Disinvestment of capital, namely assignment of a much smaller part of total production to goods which are instrumental and non-consumable
(Point "a" of the Revolutionary Immediate Program within Western Capitalism, Forli' Congress of the International Communist Party, december 28th 1952).
Culture is progressing. Small businessmen in front of a video banking terminal enter into lively discussions about fundamentals and mergers. It's not true that radio and television broadcast only stupid songs, cretinous shows and old movies swamped by advertising. Economics too has its room, and careful housewives even pay attention to programmes presented by serious-looking professors. Magazines that aim at making you millionaires, capitalists and economically engaged are spawning. Investment is an earnest thing. The internet invites you to click on the "finance" button. Government bonds aren't profitable, but you'd better leave futures to the specialists. So, trust the experts and invest in mutual funds. And, if you are a thrill-seeker, try "day trading" on the internet, where commission is quite cheap. By now, there's no bank that's not publicizing its "on line" service. An american lad was able to waste a whole inheritance, about half a million dollars, in a day's span; an office clerk slew his family and commenced killing people at his firm because he had lost his "touch" at investing. But these are isolated cases involving varieties of "crackpots". Therefore, the slogan is no more "save", it is "invest". In a period when industrial investment is slack, virtual investment is booming. Capital cannot remain idle, period.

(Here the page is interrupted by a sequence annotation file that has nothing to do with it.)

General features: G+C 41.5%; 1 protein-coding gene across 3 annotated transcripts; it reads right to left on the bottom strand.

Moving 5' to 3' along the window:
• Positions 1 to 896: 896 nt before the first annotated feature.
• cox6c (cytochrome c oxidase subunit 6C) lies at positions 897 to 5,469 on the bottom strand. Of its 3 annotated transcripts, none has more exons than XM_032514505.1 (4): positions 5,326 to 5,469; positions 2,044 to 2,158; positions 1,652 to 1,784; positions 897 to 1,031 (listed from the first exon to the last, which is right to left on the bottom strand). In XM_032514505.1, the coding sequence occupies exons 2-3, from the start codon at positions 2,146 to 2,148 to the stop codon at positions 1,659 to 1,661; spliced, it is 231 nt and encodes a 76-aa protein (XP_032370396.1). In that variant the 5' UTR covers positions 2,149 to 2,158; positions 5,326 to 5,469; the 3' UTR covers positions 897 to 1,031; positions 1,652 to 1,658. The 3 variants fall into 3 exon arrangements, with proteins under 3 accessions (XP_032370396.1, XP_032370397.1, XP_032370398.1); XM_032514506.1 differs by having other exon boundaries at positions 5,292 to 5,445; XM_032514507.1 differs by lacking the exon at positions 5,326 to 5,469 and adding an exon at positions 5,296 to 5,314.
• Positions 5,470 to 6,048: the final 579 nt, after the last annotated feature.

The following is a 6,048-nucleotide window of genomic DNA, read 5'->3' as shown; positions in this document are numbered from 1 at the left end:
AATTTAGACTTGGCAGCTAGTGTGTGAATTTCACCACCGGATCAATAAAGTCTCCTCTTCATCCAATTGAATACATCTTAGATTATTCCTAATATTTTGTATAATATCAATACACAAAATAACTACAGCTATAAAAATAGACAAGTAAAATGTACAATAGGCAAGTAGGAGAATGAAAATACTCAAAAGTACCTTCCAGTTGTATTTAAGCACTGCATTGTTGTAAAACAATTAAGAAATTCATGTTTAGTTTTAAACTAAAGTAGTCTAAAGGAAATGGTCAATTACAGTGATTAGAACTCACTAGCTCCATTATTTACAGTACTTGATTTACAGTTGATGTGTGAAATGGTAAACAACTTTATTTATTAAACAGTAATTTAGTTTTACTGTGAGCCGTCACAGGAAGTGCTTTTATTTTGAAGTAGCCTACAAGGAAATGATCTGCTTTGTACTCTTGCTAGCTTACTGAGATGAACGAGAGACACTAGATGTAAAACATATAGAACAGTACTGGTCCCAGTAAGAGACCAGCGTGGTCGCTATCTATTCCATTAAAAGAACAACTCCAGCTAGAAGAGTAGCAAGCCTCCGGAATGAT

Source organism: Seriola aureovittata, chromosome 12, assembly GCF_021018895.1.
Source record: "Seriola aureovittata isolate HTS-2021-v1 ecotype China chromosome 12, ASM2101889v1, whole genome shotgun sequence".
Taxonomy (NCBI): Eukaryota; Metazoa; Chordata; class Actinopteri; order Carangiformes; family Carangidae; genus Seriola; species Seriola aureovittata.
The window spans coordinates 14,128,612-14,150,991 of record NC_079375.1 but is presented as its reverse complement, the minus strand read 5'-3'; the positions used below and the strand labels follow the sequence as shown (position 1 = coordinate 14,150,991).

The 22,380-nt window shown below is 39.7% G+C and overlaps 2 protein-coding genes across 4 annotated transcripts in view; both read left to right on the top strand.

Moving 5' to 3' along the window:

Now that capitalist economy has left behind the investing euphoria of post-war re-construction and the global inflation crisis of the 70s-80s, it seems to have stabilized around low rates of growth in production with low inflation. The great corporation, that is, the government, industry and trade-unions altogether, is no longer speaking of productive investments, as in the cherished times of the boom. The flat conjuncture affects the theories animating states, banks, fund, managers, etc. The economists have thereby gone over from an unrestrained optimism as to an unlimited growth in the post-war period to today's grave concern about capital's physiological limits of growth. Most of them, anyway, calm down while beholding the curious phenomenon of a stock exchange retaining its "sparkle" in spite of the all "fundamentals" which should be damping its ardour. But, there are some who warn against the excesses of unbridled capitalism. Three nobel-prize winners, the US Minister of the Treasury and his collegue at the Federal Reserve have striven to explain that sooner or later the bubble would burst, and have attempted to deflate it in a timely manner by threatening high interest rates. Every expert seems quiet, but fear creeps in and they try not to spread it; no one indulges any longer in catastrophism, as they did in the years around the oil crisis; no one risks forecasts; now, navigation is "by sight", while hoping to make it. This is to say that political economy, rather than an exact science, as its scholars claim it to be, follows where the financial wind blows . It's well-known that in the financial sector astrologers are sought for advise, maybe the Madonna too is called for help with votive candles.